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EU Aid Volunteers: Women protagonists of the change in Nicaragua

Wednesday, 29 March 2017
Marie-Pierre Smets

Volunteers from the EU Aid Volunteers initiative witness firsthand the increasing participation of women in the communal management of drinking water and sanitation in the municipality of Chinandega, Nicaragua.

nicaragua agua

Since February 23, 2017, I began my voluntary assignment of the European aid volunteer initiative (EU Aid Volunteers) in the department of Chinandega, northwest Nicaragua. Chinandega is part of the "dry corridor" of Nicaragua and has been affected by a recurrent drought for several years due to climate change. It is in this context that Alianza por la Solidaridad, together with the local Nicaraguan NGO ADEES, supports rural communities to improve their access to water and thus contribute to the attainment of their most vital human right.

In this region, access, availability and quality of water and sanitation for families is reduced. In fact, according to a survey carried out by an NGO belonging to the Paragua Initiative - which groups together 10 Spanish and Nicaraguan NGOs, including Alianza por la Solidaridad, to guarantee the full exercise of the right to water and sanitation:

  • Only 45% of households have drinking water at home.
  • 1 in 5 families has a consumption of less than 20 liters per person per day.
  • About 30% of the population has no access to water to meet their personal and domestic needs.
  • 1 in 3 households in the country has access to water sources with a supply of less than 5 hours a day.
  • The water supply in the rural environment is 63%, compared to the urban, which reaches 90%.

Faced with this reality, people organize themselves and become protagonists of their own development. In rural areas, the State of Nicaragua has decentralized its competence and delegated the provision of drinking water to the communal Committees of Drinking Water and Sanitation. In rural communities, these committees are primarily responsible for the management of drinking water and sanitation.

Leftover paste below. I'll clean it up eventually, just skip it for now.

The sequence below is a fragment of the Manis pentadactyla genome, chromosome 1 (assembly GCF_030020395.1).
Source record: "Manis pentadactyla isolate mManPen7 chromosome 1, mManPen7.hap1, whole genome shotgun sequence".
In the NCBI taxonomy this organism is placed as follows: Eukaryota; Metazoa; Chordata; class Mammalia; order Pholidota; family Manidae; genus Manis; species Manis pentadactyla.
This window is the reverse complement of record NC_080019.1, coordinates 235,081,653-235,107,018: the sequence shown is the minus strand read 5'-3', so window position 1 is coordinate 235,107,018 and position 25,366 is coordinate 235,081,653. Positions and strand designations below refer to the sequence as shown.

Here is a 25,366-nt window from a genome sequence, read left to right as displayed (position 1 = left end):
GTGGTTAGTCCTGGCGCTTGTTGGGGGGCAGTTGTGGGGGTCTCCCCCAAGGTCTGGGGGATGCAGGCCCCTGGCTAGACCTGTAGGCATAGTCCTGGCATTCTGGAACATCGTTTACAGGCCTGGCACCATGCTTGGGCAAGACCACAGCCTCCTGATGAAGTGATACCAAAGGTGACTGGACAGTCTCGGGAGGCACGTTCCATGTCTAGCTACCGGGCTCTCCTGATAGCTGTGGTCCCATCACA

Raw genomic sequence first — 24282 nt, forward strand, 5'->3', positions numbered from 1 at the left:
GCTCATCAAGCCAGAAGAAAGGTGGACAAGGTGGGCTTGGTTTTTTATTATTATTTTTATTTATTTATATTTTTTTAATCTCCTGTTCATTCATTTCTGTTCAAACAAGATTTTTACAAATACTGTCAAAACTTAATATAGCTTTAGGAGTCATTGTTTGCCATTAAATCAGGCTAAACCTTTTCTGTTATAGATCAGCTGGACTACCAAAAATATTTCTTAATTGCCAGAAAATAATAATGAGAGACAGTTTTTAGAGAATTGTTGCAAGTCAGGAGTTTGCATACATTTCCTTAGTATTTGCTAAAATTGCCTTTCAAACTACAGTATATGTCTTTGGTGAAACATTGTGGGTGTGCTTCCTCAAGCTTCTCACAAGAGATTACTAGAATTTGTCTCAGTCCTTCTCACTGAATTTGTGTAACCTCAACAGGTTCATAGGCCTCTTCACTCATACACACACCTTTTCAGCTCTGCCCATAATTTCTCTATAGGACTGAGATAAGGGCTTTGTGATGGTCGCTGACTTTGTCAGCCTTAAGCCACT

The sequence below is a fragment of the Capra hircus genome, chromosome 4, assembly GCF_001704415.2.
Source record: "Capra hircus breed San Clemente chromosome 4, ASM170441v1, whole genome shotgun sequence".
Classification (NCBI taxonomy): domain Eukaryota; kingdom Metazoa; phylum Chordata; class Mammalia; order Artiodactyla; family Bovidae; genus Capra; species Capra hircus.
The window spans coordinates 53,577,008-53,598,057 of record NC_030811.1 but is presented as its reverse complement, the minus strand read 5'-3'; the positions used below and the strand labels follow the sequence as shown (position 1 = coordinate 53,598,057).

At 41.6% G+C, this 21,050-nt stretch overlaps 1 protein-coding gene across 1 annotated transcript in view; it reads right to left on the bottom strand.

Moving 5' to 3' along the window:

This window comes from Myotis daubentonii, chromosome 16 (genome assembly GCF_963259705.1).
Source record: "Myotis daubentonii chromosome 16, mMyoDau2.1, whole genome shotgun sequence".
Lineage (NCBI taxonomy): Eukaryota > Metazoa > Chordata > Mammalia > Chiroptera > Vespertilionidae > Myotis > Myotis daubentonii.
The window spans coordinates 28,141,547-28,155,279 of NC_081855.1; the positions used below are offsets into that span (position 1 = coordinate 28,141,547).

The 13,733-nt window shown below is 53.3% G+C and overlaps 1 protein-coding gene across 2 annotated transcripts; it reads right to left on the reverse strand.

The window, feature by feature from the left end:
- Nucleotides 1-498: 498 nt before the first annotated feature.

In Nicaraguan communities, although women are the ones who are most in contact with water, decisions on this resource are made by men. There is thus a "gender gap" that has to do with the differences between men and women in access, use and control of water.

nicaragua agua 2

Men and women work together in creating trenches for water pipes. Zapote Community (Nicaragua)

Betting on the advancement in gender equity, Nicaraguan women are opening the door to change. As a volunteer, I visited the countryside and saw rural women working hand-in-hand with men in creating trenches that allow water pipes to be placed from the wells to their homes. The work is very hard in this climate under high temperatures about 35 to 40 degrees under tje strong sun. However, these women know all they can gain in quality of life by participating fully in this initiative: clean water and of better quality in their homes, without having to spend more than 30 minutes of their time to pump and transport the water with the strength of their arms to their homes. The water will be of better quality, thanks to a system of sanitation, which will avoid the consumption of contaminated water.

Women in charge of this work are trained, they learn and conquer these spaces of communal management. While cultural changes have their strengths and it is not always easy to change practices and mentalities, women are advancing and feel stronger now, making their voices to be heard so that their specific needs as women are taken into account.

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